Many of the stories are set amid the 19th century passion for sophisticated mechanical inventions that were revolutionizing daily life at the time. But for all the formal and historical erudition here, the stories maintain a saving innocence. They are immigrants from the country of childhood, where the imagination, seeing a thing repeated, wonders what would happen if it were repeated again, and another time, and again forever? What if the rain never stopped and it flooded the whole world?
They more or less beg you to ask them what they are about. They seem to follow an inverted motto: A story should not be, but mean. As to the aboutness, here's a stab: These are stories about the adult's experience of the life his childhood self continues to lead after he has grown up. The adult mind doesn't destroy the child's mind, but only subsumes it. The clockwork automatons in this book, and the ladders of light up which a character can climb into the sky, and the sometimes asphyxiating lack of adult passion - all draw the reader toward the ruthless imagination of a child. Everything moves very slowly. The future will never come. The speed of growing up, from the adult's vantage, is dizzying; from the child's it is glacial.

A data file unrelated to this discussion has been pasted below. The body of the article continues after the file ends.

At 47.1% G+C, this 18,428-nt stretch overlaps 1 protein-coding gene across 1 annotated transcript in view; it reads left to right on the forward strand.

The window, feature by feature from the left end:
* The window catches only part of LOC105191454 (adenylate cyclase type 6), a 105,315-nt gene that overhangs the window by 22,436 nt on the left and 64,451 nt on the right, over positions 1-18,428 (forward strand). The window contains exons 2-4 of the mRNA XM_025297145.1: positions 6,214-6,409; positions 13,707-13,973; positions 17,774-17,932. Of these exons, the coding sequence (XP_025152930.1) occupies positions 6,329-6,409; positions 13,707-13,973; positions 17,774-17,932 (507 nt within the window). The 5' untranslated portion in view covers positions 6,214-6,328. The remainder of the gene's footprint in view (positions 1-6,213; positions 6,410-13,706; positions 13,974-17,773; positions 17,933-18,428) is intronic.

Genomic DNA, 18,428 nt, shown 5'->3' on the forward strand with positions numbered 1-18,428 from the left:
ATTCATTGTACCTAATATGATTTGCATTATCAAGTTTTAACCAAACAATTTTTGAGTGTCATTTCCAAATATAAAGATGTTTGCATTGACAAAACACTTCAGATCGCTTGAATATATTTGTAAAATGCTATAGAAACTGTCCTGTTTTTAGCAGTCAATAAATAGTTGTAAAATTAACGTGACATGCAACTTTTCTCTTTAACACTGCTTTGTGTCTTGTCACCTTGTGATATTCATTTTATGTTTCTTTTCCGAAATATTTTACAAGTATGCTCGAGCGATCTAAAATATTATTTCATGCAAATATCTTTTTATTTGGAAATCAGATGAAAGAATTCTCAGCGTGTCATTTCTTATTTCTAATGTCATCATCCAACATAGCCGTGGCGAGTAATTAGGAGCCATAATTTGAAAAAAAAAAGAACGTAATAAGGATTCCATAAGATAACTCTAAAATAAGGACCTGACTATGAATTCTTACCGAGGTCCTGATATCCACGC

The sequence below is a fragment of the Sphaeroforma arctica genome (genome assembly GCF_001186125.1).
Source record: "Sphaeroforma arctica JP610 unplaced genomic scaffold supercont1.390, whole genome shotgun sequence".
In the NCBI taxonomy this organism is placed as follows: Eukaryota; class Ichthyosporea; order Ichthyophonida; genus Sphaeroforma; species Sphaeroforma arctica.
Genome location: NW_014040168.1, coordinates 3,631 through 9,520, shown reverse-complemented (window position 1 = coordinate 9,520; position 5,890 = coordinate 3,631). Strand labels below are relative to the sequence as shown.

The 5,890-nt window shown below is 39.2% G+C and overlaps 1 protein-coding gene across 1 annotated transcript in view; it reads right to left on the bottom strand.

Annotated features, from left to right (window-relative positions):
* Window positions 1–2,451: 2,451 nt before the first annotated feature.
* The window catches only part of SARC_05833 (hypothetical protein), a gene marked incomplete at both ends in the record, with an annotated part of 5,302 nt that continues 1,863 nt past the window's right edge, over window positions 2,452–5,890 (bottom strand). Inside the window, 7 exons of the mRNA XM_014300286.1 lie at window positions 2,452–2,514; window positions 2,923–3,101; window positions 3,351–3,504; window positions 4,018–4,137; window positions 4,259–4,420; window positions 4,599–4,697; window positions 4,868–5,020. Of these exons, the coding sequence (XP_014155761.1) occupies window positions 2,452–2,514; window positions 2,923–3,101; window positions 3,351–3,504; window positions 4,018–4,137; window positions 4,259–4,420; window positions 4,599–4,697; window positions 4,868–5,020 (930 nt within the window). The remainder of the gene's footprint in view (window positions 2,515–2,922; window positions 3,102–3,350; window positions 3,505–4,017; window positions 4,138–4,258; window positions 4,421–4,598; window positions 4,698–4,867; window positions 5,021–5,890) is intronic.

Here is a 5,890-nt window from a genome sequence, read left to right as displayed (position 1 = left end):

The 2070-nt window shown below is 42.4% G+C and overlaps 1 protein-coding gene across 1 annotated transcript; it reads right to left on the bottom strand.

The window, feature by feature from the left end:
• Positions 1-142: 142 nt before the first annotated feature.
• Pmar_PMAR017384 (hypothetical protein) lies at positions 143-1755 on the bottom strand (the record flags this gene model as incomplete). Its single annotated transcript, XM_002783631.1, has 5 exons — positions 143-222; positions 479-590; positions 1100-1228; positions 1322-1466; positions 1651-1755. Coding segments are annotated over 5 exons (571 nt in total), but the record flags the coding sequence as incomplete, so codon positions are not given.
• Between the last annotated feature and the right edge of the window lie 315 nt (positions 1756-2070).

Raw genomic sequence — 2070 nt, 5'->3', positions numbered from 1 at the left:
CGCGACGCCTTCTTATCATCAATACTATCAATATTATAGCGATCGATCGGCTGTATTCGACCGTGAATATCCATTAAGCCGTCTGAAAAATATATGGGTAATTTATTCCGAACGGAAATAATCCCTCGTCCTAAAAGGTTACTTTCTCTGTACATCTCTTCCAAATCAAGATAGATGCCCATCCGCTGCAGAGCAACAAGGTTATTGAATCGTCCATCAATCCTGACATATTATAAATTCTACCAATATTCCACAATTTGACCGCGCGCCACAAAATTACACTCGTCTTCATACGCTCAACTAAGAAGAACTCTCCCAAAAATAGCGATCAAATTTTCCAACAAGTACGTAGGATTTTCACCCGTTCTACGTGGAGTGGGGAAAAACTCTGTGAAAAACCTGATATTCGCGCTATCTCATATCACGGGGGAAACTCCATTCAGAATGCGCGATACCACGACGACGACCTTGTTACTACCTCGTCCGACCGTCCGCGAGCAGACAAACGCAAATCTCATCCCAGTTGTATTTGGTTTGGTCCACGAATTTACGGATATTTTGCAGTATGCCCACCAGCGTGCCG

So while these stories don't aspire to the pleasures and agonies of a dramatic narrative - the tales of change within a comprehensible world that children ask adults to repeat for the same reason it comforts babies to be swaddled - they do aspire to that other moment of childhood: You were alone in the dark, your imagination demanding, What if ... and then what if ... and then what if?Scibona was one of the fiction writers The New Yorker anointed in its 20 under 40 series last year. Read his story "The Kid"--available online to subscribers--and you'll see why he made the list.